How to cut out Target Pixel Files from Kepler Superstamps or TESS FFIs?

You can use lightkurve to cut Target Pixel Files (TPFs) out of a series of standard astronomical images, such as K2 Superstamp Mosaics or TESS Full-Frame-Images (FFIs). This brief tutorial will demonstrate how.

In [1]:
import lightkurve as lk
In [2]:
search_result = lk.search_tesscut('HAT-P-11', sector=14)
search_result
Out[2]:
SearchResult containing 1 data products.

target_name productFilename         description         distance
----------- --------------- --------------------------- --------
   HAT-P-11             n/a TESS FFI Cutout (sector 14)      0.0

TESS observed the Kepler prime field in Sector 14--- let's see if we can detect planet b.
At the time of writing, the downloading from MAST can be fickle due to 504 HTTP Gateway Timeout errors. You can increase the logging level to find out more information if the TESScut service is down.

In [3]:
lk.log.setLevel('INFO')

You can specify the cutout_size---in number of TESS pixels on a side---as an argument to .download(). The default is a meager 5 $\times$ 5 square. Let's go with 20 pixels square.

In [4]:
tpf = search_result.download(cutout_size=20)
0% (4/1241) of the cadences will be ignored due to the quality mask (quality_bitmask=175).

You have to make your own aperture mask for these custom TESS FFI cutouts. Many decisions go into the choice of aperture mask, including the significant blending of the large TESS pixels.

In [5]:
target_mask = tpf.create_threshold_mask(threshold=15, reference_pixel='center')
n_target_pixels = target_mask.sum()
n_target_pixels
Out[5]:
10
In [6]:
tpf.plot(aperture_mask=target_mask, mask_color='k');

Nice! We see our target mask centered on the ten brightest pixels in the center of the image. Let's see what the uncorrected "Simple Aperture Photometry" (SAP) lightcurve looks like. For now, we will make no attempt at local background subtraction.

In [7]:
target_lc = tpf.to_lightcurve(aperture_mask=target_mask)
In [8]:
target_lc.plot(label='Target + background');

The lightcurve clearly shows a 3% signal arising from significant time-variable background in these 10 pixels. Background flux is uncorrected in these TESS FFI cutouts, so we will have to estimate it directly. We can make a clever threshold mask:

In [9]:
background_mask = ~tpf.create_threshold_mask(threshold=0.001, reference_pixel=None)
In [10]:
tpf.plot(aperture_mask=background_mask, mask_color='w');
In [11]:
n_background_pixels = background_mask.sum()
n_background_pixels
Out[11]:
201

We identified 201 "empty" pixels that could be suitable for estimating the background. The 20x20 cutout has 400 pixels, so these 201 pixels are roughly the pixels with fluxes below the median.

One may object that these ostensibly empty pixels contain background stars, so there is some uncertain zero-point level from imperfect background estimation. That's true! Background estimation is ultimately a challenge for working with TESS cutouts, especially since background varies in both space and time. Such effects should diminish as your background model approaches reality by modeling or ignoring known background sources and as more instrumental characterization proceeds. The Gaia background sources can be examined using .interact_sky():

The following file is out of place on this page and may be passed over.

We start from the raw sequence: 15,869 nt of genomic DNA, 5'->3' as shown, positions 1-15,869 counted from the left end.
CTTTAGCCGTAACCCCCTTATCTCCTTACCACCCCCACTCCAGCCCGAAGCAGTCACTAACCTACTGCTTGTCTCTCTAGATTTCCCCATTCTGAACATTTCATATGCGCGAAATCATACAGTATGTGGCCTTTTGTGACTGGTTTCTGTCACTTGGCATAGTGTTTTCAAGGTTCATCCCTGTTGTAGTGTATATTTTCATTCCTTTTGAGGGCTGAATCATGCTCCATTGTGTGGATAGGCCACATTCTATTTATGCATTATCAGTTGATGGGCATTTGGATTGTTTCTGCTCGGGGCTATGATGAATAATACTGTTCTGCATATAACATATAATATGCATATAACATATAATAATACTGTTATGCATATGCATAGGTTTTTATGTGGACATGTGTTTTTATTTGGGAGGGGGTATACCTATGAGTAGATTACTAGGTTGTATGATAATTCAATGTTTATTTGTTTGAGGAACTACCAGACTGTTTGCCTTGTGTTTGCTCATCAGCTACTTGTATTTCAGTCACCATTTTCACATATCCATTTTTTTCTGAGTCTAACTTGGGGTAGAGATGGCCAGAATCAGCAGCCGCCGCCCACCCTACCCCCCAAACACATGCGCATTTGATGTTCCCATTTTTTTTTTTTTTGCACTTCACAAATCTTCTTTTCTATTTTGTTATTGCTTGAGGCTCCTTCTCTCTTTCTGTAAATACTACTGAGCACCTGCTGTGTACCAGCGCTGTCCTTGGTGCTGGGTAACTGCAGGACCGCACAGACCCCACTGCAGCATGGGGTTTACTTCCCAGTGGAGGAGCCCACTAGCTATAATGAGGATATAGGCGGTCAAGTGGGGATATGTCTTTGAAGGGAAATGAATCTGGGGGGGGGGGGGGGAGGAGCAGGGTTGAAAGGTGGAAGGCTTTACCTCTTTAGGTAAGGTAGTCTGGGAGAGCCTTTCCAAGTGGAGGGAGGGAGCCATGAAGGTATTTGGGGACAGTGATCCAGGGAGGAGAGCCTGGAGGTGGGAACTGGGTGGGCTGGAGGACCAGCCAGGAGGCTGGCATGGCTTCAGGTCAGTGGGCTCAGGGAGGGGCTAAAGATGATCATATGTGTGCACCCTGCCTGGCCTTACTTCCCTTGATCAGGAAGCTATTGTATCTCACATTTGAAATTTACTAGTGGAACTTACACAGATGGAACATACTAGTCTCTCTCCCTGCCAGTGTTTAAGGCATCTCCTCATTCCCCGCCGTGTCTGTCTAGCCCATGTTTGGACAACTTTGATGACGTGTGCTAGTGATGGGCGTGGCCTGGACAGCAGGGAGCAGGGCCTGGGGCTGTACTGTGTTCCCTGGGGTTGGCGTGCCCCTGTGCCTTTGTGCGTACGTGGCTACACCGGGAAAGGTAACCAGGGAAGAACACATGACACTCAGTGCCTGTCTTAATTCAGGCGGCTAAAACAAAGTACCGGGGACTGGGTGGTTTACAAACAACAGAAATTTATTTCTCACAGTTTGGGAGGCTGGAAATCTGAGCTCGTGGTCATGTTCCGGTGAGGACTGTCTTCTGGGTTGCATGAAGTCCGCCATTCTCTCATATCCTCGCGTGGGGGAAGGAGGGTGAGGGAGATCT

In [12]:
#tpf.interact_sky()
In [13]:
background_lc_per_pixel = tpf.to_lightcurve(aperture_mask=background_mask) / n_background_pixels

The amount of background seen in the target aperture is the background flux per pixel times the number of pixels in the target aperture.

In [14]:
background_estimate_lc = background_lc_per_pixel * n_target_pixels
In [15]:
import numpy as np
In [16]:
common_normalization = np.nanpercentile(target_lc.flux, 10)
ax = (target_lc / common_normalization).plot(normalize=False, label='Target + Background', lw=1);
(background_estimate_lc / common_normalization +1).plot(ax=ax, normalize=False, label='Background', 
                                                        ylabel='Normalized, shifted flux');

The time variable structure of the background flux resembles that of the target + background.

In [17]:
corrected_lc = target_lc - background_estimate_lc.flux
In [18]:
corrected_lc.plot();

Woohoo! We see the transit signal of HAT-P-11 b! Let's fold it on its known period 4.887802443 days (Huber et al. 2017).

In [19]:
period_days = 4.887802443
t0 = 2454605.89132-2457000
In [20]:
ax = corrected_lc.flatten(101).fold(period_days, t0=t0).scatter();

Nice!

Cut out Target Pixel Files from local Kepler Superstamps or native TESS FFIs

It's also possible to manually construct TPFs from the native TESS FFIs or Kepler superstamps if you have the individual fits files saved locally.

Let's assume you have downloaded a set of raw TESS FFIs to a local directory called data. lightkurve will assume that the files are given in time order. So you have to sort the filenames first with glob:

In [21]:
from glob import glob
import numpy as np

Now we use the KeplerTargetPixelFile class and its function from_fits_images() to create the new TPF. This will cut out around the position keyword. You can pass a pixel position in units of the original image or RA and Dec coordinates.

In [22]:
from lightkurve import KeplerTargetPixelFile
from astropy.coordinates import SkyCoord
fnames = np.sort(glob('data/*.fits'))
tpf = KeplerTargetPixelFile.from_fits_images(images=fnames, 
                                             position=SkyCoord(257.13700, 24.48958, unit='deg'), 
                                             size=(9,9),
                                             target_id='MyCutOut')

The resulting object is a fully functioning KeplerTargetPixelFile. You can read more about such objects in the tutorial on their use.